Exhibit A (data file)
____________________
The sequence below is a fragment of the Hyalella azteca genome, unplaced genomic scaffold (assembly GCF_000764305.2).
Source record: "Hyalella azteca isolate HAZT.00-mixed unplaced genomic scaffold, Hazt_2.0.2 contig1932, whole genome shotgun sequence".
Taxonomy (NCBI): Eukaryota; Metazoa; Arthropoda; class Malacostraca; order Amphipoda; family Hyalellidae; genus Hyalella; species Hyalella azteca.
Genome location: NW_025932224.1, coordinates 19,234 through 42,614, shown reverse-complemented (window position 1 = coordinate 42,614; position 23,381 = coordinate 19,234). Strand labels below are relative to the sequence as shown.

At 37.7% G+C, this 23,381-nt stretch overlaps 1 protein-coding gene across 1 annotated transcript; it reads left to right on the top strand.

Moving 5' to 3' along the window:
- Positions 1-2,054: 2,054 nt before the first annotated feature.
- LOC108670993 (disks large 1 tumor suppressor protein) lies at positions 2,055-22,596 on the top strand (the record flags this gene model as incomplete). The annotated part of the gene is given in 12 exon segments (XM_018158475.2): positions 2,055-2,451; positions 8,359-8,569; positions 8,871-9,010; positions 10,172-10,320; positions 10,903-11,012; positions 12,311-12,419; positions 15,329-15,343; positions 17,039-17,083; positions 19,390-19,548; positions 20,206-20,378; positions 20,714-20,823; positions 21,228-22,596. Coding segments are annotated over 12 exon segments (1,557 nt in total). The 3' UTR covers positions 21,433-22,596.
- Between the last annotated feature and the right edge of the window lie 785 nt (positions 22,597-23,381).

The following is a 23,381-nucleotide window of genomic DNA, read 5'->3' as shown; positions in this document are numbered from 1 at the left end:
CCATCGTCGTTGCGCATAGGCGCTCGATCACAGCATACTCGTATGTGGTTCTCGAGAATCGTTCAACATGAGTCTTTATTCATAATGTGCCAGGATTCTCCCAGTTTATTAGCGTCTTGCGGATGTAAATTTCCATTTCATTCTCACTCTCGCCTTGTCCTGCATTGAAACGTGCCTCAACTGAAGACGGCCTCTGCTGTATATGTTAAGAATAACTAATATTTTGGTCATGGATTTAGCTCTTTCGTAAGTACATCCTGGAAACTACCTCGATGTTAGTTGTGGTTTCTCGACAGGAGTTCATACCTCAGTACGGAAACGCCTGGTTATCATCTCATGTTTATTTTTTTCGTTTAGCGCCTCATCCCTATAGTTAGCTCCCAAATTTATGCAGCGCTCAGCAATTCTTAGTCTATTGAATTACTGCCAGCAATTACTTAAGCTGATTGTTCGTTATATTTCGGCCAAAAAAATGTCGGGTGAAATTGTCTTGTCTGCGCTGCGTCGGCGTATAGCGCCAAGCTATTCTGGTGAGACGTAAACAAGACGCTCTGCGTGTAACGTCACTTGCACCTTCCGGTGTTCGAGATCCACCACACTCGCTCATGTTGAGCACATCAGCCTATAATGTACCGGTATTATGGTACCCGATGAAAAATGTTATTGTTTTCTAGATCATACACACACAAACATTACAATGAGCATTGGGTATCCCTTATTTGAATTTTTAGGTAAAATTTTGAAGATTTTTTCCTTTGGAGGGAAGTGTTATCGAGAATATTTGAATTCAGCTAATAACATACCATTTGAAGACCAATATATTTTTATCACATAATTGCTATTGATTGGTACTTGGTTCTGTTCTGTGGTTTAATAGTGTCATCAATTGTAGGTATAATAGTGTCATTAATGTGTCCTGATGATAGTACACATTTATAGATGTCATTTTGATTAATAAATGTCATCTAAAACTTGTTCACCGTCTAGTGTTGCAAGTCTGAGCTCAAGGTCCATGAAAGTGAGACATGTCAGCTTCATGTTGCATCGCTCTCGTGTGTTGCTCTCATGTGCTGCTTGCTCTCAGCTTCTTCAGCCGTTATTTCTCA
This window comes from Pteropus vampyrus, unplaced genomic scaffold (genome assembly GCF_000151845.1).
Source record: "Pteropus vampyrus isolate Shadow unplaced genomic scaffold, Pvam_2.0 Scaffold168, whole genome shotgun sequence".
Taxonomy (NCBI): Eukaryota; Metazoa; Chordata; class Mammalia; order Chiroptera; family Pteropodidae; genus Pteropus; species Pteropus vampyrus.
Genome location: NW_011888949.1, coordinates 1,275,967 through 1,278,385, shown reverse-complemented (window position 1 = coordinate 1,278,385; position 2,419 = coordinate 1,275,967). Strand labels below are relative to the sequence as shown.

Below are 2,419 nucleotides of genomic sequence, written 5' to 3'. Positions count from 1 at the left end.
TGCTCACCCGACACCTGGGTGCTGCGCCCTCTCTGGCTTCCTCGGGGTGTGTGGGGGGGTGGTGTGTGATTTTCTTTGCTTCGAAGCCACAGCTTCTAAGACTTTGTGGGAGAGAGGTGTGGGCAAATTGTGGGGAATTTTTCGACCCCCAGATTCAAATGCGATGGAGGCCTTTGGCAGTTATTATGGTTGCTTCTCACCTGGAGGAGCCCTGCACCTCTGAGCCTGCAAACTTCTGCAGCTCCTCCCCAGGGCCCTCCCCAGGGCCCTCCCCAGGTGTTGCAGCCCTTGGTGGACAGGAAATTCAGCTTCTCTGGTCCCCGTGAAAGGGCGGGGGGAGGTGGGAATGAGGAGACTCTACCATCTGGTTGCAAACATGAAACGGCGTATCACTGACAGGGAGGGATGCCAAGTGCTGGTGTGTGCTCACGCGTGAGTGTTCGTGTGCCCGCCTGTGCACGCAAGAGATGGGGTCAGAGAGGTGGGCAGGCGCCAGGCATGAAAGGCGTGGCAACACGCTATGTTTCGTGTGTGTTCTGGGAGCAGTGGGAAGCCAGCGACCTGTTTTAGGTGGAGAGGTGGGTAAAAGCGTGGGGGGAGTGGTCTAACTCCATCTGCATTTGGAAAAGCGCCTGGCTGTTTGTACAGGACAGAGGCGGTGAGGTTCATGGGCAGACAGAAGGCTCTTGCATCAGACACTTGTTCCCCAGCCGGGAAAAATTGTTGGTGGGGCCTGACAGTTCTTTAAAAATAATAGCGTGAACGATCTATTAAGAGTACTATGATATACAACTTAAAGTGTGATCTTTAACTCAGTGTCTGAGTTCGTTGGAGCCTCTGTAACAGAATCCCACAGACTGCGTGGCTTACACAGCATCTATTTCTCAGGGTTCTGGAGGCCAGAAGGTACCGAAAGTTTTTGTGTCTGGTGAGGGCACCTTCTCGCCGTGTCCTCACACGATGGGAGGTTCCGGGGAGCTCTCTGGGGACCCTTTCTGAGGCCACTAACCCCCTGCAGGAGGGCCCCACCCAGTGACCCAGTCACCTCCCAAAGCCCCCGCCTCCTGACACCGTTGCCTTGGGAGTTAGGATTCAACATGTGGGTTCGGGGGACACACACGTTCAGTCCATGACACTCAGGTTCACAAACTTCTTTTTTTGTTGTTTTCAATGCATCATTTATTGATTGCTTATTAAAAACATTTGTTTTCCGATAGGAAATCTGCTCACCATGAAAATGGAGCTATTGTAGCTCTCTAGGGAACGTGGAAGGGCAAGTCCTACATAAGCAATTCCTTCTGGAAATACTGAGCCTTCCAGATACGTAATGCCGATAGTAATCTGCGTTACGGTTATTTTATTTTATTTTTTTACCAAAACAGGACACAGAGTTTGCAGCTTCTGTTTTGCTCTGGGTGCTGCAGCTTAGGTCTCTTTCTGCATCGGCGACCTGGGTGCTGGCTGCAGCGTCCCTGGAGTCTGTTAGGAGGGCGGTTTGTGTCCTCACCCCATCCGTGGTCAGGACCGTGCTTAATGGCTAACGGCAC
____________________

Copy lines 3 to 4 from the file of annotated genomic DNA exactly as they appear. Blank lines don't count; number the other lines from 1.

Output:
Taxonomy (NCBI): Eukaryota; Metazoa; Arthropoda; class Malacostraca; order Amphipoda; family Hyalellidae; genus Hyalella; species Hyalella azteca.
Genome location: NW_025932224.1, coordinates 19,234 through 42,614, shown reverse-complemented (window position 1 = coordinate 42,614; position 23,381 = coordinate 19,234). Strand labels below are relative to the sequence as shown.